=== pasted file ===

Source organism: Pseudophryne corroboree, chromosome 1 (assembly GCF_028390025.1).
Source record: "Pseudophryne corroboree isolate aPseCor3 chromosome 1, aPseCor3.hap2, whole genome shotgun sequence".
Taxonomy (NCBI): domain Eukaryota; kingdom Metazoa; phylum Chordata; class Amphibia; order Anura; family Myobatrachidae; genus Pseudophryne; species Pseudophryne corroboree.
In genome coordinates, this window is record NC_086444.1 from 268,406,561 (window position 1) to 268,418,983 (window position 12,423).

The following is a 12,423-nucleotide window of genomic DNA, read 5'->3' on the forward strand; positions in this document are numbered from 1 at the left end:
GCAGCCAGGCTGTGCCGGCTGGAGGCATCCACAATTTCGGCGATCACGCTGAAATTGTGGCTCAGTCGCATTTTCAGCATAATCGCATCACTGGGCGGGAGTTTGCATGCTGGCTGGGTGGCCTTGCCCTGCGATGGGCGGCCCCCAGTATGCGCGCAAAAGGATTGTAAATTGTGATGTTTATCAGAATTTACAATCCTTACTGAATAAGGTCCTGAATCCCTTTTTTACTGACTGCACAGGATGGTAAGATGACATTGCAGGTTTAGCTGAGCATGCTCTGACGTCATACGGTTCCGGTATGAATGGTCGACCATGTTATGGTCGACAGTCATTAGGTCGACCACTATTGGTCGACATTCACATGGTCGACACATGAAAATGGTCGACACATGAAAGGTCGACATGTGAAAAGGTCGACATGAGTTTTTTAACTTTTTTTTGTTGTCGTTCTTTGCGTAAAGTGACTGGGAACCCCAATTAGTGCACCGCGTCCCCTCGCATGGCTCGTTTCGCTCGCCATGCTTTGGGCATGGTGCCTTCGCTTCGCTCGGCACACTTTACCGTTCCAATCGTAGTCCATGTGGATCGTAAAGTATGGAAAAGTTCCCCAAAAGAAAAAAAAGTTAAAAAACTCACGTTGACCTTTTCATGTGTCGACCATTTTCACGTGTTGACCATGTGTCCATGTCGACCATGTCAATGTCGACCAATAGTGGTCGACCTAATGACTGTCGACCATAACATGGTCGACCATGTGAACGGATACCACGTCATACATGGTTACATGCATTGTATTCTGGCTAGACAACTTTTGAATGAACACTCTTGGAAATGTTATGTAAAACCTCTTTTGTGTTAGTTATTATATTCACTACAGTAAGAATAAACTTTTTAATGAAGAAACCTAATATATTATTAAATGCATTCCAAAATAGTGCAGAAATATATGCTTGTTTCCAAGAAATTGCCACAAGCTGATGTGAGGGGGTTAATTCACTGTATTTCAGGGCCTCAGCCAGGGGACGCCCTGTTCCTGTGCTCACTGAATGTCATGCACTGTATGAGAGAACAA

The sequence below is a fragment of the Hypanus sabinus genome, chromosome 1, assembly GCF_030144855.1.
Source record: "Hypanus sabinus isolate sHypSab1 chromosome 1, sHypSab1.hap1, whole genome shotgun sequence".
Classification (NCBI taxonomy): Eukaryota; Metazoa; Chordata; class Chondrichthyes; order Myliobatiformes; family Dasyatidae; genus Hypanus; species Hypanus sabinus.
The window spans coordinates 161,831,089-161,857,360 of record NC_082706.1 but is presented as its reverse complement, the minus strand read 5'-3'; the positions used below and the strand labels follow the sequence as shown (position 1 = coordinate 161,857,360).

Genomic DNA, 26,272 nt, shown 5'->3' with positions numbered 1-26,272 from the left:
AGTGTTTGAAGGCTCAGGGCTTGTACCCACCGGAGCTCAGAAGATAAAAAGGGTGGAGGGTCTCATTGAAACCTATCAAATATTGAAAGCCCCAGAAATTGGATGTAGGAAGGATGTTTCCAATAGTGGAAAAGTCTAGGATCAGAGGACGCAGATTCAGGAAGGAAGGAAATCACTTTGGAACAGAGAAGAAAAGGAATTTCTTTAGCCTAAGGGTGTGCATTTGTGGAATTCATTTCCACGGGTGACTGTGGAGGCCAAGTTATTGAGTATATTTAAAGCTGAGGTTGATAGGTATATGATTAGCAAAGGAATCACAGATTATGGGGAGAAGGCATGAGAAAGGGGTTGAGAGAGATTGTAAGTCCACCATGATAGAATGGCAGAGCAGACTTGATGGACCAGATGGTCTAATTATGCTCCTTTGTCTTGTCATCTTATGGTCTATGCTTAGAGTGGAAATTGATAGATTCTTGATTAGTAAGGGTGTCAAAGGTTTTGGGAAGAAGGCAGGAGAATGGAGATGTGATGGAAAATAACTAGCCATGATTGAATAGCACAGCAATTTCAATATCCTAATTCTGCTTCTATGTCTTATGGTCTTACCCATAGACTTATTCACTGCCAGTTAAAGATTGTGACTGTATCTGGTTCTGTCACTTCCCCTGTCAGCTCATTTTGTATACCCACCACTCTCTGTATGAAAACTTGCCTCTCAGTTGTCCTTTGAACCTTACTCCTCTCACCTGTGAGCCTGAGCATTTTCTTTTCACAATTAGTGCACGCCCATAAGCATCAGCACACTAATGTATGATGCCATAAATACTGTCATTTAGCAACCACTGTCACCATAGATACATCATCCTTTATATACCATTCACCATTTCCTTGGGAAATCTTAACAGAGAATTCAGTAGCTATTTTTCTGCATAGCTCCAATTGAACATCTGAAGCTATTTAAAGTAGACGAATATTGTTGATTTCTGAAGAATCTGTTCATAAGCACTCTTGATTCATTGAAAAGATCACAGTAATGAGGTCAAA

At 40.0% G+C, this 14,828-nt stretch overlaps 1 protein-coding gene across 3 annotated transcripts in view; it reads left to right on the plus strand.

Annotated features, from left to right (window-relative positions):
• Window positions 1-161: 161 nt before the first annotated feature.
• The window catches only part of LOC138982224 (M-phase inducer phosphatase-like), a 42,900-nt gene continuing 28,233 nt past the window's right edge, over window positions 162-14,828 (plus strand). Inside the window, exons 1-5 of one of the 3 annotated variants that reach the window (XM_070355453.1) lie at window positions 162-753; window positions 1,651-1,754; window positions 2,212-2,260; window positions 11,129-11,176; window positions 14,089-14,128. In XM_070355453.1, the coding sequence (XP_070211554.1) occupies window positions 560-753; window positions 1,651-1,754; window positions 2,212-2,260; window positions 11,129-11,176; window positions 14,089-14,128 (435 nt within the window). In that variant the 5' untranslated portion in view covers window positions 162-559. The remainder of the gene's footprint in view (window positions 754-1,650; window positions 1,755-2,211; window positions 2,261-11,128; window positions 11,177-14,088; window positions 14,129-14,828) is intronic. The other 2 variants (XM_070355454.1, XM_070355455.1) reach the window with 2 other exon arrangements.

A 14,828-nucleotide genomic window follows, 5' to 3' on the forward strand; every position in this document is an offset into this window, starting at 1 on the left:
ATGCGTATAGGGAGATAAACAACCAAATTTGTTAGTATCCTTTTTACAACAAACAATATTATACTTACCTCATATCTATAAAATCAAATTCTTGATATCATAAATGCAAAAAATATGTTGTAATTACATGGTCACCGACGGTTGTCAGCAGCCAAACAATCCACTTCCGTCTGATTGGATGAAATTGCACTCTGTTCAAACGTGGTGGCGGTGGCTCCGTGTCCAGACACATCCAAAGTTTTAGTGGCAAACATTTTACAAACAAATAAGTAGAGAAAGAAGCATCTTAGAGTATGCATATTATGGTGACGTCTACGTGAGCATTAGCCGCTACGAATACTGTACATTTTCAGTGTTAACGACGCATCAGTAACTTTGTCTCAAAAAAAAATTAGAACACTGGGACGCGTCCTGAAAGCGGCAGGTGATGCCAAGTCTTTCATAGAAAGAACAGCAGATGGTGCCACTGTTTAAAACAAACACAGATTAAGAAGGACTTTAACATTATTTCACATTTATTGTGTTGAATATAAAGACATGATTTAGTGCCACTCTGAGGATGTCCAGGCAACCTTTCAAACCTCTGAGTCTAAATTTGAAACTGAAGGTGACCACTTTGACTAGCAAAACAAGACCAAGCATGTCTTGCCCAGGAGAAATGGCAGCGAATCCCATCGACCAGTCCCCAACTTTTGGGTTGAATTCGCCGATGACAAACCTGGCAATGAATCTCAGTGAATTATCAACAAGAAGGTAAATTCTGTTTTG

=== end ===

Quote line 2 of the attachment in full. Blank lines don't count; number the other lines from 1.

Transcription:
Source record: "Pseudophryne corroboree isolate aPseCor3 chromosome 1, aPseCor3.hap2, whole genome shotgun sequence".